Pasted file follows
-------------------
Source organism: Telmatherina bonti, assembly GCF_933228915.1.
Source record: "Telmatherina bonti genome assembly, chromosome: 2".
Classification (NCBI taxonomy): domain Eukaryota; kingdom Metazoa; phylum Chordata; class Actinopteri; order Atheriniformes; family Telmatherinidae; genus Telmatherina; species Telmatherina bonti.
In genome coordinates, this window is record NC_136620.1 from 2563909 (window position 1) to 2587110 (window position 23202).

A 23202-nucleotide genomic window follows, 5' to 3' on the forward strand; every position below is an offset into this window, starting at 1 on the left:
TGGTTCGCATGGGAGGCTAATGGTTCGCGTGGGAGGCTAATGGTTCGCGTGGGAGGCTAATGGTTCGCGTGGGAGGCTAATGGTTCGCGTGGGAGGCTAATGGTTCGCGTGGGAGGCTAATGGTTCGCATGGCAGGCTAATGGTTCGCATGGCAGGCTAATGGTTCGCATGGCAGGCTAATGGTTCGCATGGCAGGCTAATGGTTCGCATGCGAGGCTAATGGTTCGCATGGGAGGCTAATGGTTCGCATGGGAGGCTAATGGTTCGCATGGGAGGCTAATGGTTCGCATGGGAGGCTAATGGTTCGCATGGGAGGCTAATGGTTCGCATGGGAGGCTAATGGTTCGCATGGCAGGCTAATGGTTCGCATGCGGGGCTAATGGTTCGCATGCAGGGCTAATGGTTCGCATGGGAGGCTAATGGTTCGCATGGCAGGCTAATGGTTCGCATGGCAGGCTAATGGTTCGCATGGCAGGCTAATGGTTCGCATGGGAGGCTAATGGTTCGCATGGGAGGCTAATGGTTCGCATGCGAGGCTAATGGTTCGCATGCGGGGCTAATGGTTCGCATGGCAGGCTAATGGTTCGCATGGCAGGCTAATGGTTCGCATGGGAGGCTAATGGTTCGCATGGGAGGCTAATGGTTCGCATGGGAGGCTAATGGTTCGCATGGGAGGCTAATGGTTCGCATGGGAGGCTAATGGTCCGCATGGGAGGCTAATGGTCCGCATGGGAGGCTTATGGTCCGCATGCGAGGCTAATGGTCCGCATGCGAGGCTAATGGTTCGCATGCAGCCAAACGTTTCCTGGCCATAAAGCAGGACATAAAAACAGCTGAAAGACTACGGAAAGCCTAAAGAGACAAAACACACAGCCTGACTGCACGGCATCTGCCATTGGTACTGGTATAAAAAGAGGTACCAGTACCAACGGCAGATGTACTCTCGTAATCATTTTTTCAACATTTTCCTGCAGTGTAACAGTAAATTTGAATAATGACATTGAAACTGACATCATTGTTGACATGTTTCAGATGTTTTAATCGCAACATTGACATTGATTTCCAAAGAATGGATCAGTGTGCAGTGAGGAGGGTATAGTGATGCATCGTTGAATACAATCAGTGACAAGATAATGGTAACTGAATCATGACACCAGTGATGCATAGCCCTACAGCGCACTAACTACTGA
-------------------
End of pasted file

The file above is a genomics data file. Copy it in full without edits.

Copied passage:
Source organism: Telmatherina bonti, assembly GCF_933228915.1.
Source record: "Telmatherina bonti genome assembly, chromosome: 2".
Classification (NCBI taxonomy): domain Eukaryota; kingdom Metazoa; phylum Chordata; class Actinopteri; order Atheriniformes; family Telmatherinidae; genus Telmatherina; species Telmatherina bonti.
In genome coordinates, this window is record NC_136620.1 from 2563909 (window position 1) to 2587110 (window position 23202).

A 23202-nucleotide genomic window follows, 5' to 3' on the forward strand; every position below is an offset into this window, starting at 1 on the left:
TGGTTCGCATGGGAGGCTAATGGTTCGCGTGGGAGGCTAATGGTTCGCGTGGGAGGCTAATGGTTCGCGTGGGAGGCTAATGGTTCGCGTGGGAGGCTAATGGTTCGCGTGGGAGGCTAATGGTTCGCATGGCAGGCTAATGGTTCGCATGGCAGGCTAATGGTTCGCATGGCAGGCTAATGGTTCGCATGGCAGGCTAATGGTTCGCATGCGAGGCTAATGGTTCGCATGGGAGGCTAATGGTTCGCATGGGAGGCTAATGGTTCGCATGGGAGGCTAATGGTTCGCATGGGAGGCTAATGGTTCGCATGGGAGGCTAATGGTTCGCATGGGAGGCTAATGGTTCGCATGGCAGGCTAATGGTTCGCATGCGGGGCTAATGGTTCGCATGCAGGGCTAATGGTTCGCATGGGAGGCTAATGGTTCGCATGGCAGGCTAATGGTTCGCATGGCAGGCTAATGGTTCGCATGGCAGGCTAATGGTTCGCATGGGAGGCTAATGGTTCGCATGGGAGGCTAATGGTTCGCATGCGAGGCTAATGGTTCGCATGCGGGGCTAATGGTTCGCATGGCAGGCTAATGGTTCGCATGGCAGGCTAATGGTTCGCATGGGAGGCTAATGGTTCGCATGGGAGGCTAATGGTTCGCATGGGAGGCTAATGGTTCGCATGGGAGGCTAATGGTTCGCATGGGAGGCTAATGGTCCGCATGGGAGGCTAATGGTCCGCATGGGAGGCTTATGGTCCGCATGCGAGGCTAATGGTCCGCATGCGAGGCTAATGGTTCGCATGCAGCCAAACGTTTCCTGGCCATAAAGCAGGACATAAAAACAGCTGAAAGACTACGGAAAGCCTAAAGAGACAAAACACACAGCCTGACTGCACGGCATCTGCCATTGGTACTGGTATAAAAAGAGGTACCAGTACCAACGGCAGATGTACTCTCGTAATCATTTTTTCAACATTTTCCTGCAGTGTAACAGTAAATTTGAATAATGACATTGAAACTGACATCATTGTTGACATGTTTCAGATGTTTTAATCGCAACATTGACATTGATTTCCAAAGAATGGATCAGTGTGCAGTGAGGAGGGTATAGTGATGCATCGTTGAATACAATCAGTGACAAGATAATGGTAACTGAATCATGACACCAGTGATGCATAGCCCTACAGCGCACTAACTACTGA